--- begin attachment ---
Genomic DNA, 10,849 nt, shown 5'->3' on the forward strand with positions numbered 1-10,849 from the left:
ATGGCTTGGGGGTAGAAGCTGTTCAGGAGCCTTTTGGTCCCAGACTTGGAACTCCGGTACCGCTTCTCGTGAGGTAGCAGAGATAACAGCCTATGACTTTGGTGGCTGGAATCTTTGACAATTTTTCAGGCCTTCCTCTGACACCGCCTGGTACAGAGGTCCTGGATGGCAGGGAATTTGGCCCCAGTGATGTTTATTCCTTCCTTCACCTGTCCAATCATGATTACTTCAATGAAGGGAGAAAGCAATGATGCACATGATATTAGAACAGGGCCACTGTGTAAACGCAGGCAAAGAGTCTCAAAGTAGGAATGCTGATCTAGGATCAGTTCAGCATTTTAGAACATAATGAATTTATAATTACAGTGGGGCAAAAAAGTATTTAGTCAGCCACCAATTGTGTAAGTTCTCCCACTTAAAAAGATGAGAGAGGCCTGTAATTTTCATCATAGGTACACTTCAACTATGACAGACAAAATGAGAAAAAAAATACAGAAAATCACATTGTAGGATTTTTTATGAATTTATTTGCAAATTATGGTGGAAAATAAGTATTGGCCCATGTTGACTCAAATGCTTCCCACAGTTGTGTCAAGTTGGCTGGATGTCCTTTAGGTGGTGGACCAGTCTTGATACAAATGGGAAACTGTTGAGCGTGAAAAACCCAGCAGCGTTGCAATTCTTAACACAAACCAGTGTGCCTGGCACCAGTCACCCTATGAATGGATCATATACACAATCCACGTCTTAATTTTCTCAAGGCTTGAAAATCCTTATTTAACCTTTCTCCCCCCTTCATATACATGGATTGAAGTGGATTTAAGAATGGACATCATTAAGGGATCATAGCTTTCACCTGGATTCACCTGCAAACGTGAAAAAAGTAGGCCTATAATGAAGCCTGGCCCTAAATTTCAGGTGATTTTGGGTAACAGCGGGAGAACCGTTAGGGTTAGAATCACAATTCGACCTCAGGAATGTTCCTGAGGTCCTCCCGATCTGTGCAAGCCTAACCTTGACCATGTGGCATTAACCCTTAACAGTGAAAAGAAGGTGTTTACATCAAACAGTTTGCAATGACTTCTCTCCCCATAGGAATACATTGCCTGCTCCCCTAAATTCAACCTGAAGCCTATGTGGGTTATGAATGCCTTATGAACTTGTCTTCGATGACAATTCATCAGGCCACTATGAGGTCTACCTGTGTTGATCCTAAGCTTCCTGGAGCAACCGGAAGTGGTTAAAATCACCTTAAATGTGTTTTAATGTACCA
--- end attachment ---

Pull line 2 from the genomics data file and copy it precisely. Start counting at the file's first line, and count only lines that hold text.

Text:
ATGGCTTGGGGGTAGAAGCTGTTCAGGAGCCTTTTGGTCCCAGACTTGGAACTCCGGTACCGCTTCTCGTGAGGTAGCAGAGATAACAGCCTATGACTTTGGTGGCTGGAATCTTTGACAATTTTTCAGGCCTTCCTCTGACACCGCCTGGTACAGAGGTCCTGGATGGCAGGGAATTTGGCCCCAGTGATGTTTATTCCTTCCTTCACCTGTCCAATCATGATTACTTCAATGAAGGGAGAAAGCAATGATGCACATGATATTAGAACAGGGCCACTGTGTAAACGCAGGCAAAGAGTCTCAAAGTAGGAATGCTGATCTAGGATCAGTTCAGCATTTTAGAACATAATGAATTTATAATTACAGTGGGGCAAAAAAGTATTTAGTCAGCCACCAATTGTGTAAGTTCTCCCACTTAAAAAGATGAGAGAGGCCTGTAATTTTCATCATAGGTACACTTCAACTATGACAGACAAAATGAGAAAAAAAATACAGAAAATCACATTGTAGGATTTTTTATGAATTTATTTGCAAATTATGGTGGAAAATAAGTATTGGCCCATGTTGACTCAAATGCTTCCCACAGTTGTGTCAAGTTGGCTGGATGTCCTTTAGGTGGTGGACCAGTCTTGATACAAATGGGAAACTGTTGAGCGTGAAAAACCCAGCAGCGTTGCAATTCTTAACACAAACCAGTGTGCCTGGCACCAGTCACCCTATGAATGGATCATATACACAATCCACGTCTTAATTTTCTCAAGGCTTGAAAATCCTTATTTAACCTTTCTCCCCCCTTCATATACATGGATTGAAGTGGATTTAAGAATGGACATCATTAAGGGATCATAGCTTTCACCTGGATTCACCTGCAAACGTGAAAAAAGTAGGCCTATAATGAAGCCTGGCCCTAAATTTCAGGTGATTTTGGGTAACAGCGGGAGAACCGTTAGGGTTAGAATCACAATTCGACCTCAGGAATGTTCCTGAGGTCCTCCCGATCTGTGCAAGCCTAACCTTGACCATGTGGCATTAACCCTTAACAGTGAAAAGAAGGTGTTTACATCAAACAGTTTGCAATGACTTCTCTCCCCATAGGAATACATTGCCTGCTCCCCTAAATTCAACCTGAAGCCTATGTGGGTTATGAATGCCTTATGAACTTGTCTTCGATGACAATTCATCAGGCCACTATGAGGTCTACCTGTGTTGATCCTAAGCTTCCTGGAGCAACCGGAAGTGGTTAAAATCACCTTAAATGTGTTTTAATGTACCA